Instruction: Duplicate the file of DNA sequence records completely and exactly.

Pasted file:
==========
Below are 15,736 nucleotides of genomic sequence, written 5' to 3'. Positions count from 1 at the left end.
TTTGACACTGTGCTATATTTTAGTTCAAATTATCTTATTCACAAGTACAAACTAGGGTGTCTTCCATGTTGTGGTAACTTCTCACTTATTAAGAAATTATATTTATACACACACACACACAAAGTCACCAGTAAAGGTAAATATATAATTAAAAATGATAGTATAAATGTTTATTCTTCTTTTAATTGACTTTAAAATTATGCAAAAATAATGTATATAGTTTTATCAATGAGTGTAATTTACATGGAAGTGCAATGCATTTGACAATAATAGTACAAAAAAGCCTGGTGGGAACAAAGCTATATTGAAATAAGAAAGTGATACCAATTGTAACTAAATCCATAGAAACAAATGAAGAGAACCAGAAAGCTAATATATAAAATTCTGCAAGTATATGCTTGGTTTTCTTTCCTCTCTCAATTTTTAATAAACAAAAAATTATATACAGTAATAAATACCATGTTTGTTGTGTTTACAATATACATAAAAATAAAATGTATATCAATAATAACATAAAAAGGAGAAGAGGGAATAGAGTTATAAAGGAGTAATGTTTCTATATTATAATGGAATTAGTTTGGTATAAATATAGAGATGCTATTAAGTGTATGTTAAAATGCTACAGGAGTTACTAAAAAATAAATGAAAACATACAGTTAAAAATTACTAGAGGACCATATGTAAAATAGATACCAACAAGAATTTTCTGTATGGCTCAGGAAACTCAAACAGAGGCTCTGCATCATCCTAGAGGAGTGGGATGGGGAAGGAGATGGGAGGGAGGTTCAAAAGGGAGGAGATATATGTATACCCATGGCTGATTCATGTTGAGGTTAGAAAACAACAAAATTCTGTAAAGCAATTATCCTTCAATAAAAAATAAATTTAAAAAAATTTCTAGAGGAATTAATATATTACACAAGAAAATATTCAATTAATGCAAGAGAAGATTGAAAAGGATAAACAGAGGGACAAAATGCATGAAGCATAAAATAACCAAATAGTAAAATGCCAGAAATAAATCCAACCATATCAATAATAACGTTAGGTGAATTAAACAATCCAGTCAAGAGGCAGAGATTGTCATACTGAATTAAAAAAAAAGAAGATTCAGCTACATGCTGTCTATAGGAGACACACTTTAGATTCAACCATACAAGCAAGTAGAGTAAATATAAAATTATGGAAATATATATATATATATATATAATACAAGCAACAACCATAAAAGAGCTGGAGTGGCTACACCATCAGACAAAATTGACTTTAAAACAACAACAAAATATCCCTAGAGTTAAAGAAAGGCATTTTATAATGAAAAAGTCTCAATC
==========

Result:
Below are 15,736 nucleotides of genomic sequence, written 5' to 3'. Positions count from 1 at the left end.
TTTGACACTGTGCTATATTTTAGTTCAAATTATCTTATTCACAAGTACAAACTAGGGTGTCTTCCATGTTGTGGTAACTTCTCACTTATTAAGAAATTATATTTATACACACACACACACAAAGTCACCAGTAAAGGTAAATATATAATTAAAAATGATAGTATAAATGTTTATTCTTCTTTTAATTGACTTTAAAATTATGCAAAAATAATGTATATAGTTTTATCAATGAGTGTAATTTACATGGAAGTGCAATGCATTTGACAATAATAGTACAAAAAAGCCTGGTGGGAACAAAGCTATATTGAAATAAGAAAGTGATACCAATTGTAACTAAATCCATAGAAACAAATGAAGAGAACCAGAAAGCTAATATATAAAATTCTGCAAGTATATGCTTGGTTTTCTTTCCTCTCTCAATTTTTAATAAACAAAAAATTATATACAGTAATAAATACCATGTTTGTTGTGTTTACAATATACATAAAAATAAAATGTATATCAATAATAACATAAAAAGGAGAAGAGGGAATAGAGTTATAAAGGAGTAATGTTTCTATATTATAATGGAATTAGTTTGGTATAAATATAGAGATGCTATTAAGTGTATGTTAAAATGCTACAGGAGTTACTAAAAAATAAATGAAAACATACAGTTAAAAATTACTAGAGGACCATATGTAAAATAGATACCAACAAGAATTTTCTGTATGGCTCAGGAAACTCAAACAGAGGCTCTGCATCATCCTAGAGGAGTGGGATGGGGAAGGAGATGGGAGGGAGGTTCAAAAGGGAGGAGATATATGTATACCCATGGCTGATTCATGTTGAGGTTAGAAAACAACAAAATTCTGTAAAGCAATTATCCTTCAATAAAAAATAAATTTAAAAAAATTTCTAGAGGAATTAATATATTACACAAGAAAATATTCAATTAATGCAAGAGAAGATTGAAAAGGATAAACAGAGGGACAAAATGCATGAAGCATAAAATAACCAAATAGTAAAATGCCAGAAATAAATCCAACCATATCAATAATAACGTTAGGTGAATTAAACAATCCAGTCAAGAGGCAGAGATTGTCATACTGAATTAAAAAAAAAGAAGATTCAGCTACATGCTGTCTATAGGAGACACACTTTAGATTCAACCATACAAGCAAGTAGAGTAAATATAAAATTATGGAAATATATATATATATATATATAATACAAGCAACAACCATAAAAGAGCTGGAGTGGCTACACCATCAGACAAAATTGACTTTAAAACAACAACAAAATATCCCTAGAGTTAAAGAAAGGCATTTTATAATGAAAAAGTCTCAATC